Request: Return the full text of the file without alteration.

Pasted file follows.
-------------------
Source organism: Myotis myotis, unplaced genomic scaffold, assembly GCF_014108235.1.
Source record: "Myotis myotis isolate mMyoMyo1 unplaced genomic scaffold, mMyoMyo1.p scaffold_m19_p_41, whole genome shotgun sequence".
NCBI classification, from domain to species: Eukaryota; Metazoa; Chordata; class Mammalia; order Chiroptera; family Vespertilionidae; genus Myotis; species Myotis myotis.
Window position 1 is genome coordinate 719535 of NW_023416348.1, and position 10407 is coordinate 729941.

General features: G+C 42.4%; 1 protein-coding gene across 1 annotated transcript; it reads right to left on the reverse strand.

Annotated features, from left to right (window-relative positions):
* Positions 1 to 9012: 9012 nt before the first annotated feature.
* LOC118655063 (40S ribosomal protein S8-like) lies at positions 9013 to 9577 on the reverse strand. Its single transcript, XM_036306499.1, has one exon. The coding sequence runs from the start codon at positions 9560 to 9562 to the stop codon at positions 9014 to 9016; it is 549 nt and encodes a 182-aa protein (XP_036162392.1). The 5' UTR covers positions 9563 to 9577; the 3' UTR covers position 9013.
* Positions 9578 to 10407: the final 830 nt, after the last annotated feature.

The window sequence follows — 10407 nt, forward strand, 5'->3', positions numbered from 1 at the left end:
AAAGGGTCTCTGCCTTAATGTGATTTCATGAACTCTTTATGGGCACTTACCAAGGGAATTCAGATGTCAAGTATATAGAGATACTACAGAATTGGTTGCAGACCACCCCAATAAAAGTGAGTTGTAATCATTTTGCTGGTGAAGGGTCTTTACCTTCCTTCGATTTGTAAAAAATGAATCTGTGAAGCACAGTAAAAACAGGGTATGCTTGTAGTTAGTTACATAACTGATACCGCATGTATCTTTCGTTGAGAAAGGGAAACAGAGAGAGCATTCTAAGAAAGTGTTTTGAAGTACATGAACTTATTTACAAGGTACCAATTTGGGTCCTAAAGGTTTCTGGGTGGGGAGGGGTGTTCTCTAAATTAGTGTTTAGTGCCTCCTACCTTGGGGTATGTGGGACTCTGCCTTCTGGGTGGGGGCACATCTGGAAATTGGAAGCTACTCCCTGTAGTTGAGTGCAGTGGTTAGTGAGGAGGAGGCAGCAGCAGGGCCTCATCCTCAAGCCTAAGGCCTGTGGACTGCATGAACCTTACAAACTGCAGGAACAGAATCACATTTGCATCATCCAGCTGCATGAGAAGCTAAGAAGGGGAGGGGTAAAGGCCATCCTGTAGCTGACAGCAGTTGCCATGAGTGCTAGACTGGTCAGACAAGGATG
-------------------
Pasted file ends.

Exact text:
Source organism: Myotis myotis, unplaced genomic scaffold, assembly GCF_014108235.1.
Source record: "Myotis myotis isolate mMyoMyo1 unplaced genomic scaffold, mMyoMyo1.p scaffold_m19_p_41, whole genome shotgun sequence".
NCBI classification, from domain to species: Eukaryota; Metazoa; Chordata; class Mammalia; order Chiroptera; family Vespertilionidae; genus Myotis; species Myotis myotis.
Window position 1 is genome coordinate 719535 of NW_023416348.1, and position 10407 is coordinate 729941.

General features: G+C 42.4%; 1 protein-coding gene across 1 annotated transcript; it reads right to left on the reverse strand.

Annotated features, from left to right (window-relative positions):
* Positions 1 to 9012: 9012 nt before the first annotated feature.
* LOC118655063 (40S ribosomal protein S8-like) lies at positions 9013 to 9577 on the reverse strand. Its single transcript, XM_036306499.1, has one exon. The coding sequence runs from the start codon at positions 9560 to 9562 to the stop codon at positions 9014 to 9016; it is 549 nt and encodes a 182-aa protein (XP_036162392.1). The 5' UTR covers positions 9563 to 9577; the 3' UTR covers position 9013.
* Positions 9578 to 10407: the final 830 nt, after the last annotated feature.

The window sequence follows — 10407 nt, forward strand, 5'->3', positions numbered from 1 at the left end:
AAAGGGTCTCTGCCTTAATGTGATTTCATGAACTCTTTATGGGCACTTACCAAGGGAATTCAGATGTCAAGTATATAGAGATACTACAGAATTGGTTGCAGACCACCCCAATAAAAGTGAGTTGTAATCATTTTGCTGGTGAAGGGTCTTTACCTTCCTTCGATTTGTAAAAAATGAATCTGTGAAGCACAGTAAAAACAGGGTATGCTTGTAGTTAGTTACATAACTGATACCGCATGTATCTTTCGTTGAGAAAGGGAAACAGAGAGAGCATTCTAAGAAAGTGTTTTGAAGTACATGAACTTATTTACAAGGTACCAATTTGGGTCCTAAAGGTTTCTGGGTGGGGAGGGGTGTTCTCTAAATTAGTGTTTAGTGCCTCCTACCTTGGGGTATGTGGGACTCTGCCTTCTGGGTGGGGGCACATCTGGAAATTGGAAGCTACTCCCTGTAGTTGAGTGCAGTGGTTAGTGAGGAGGAGGCAGCAGCAGGGCCTCATCCTCAAGCCTAAGGCCTGTGGACTGCATGAACCTTACAAACTGCAGGAACAGAATCACATTTGCATCATCCAGCTGCATGAGAAGCTAAGAAGGGGAGGGGTAAAGGCCATCCTGTAGCTGACAGCAGTTGCCATGAGTGCTAGACTGGTCAGACAAGGATG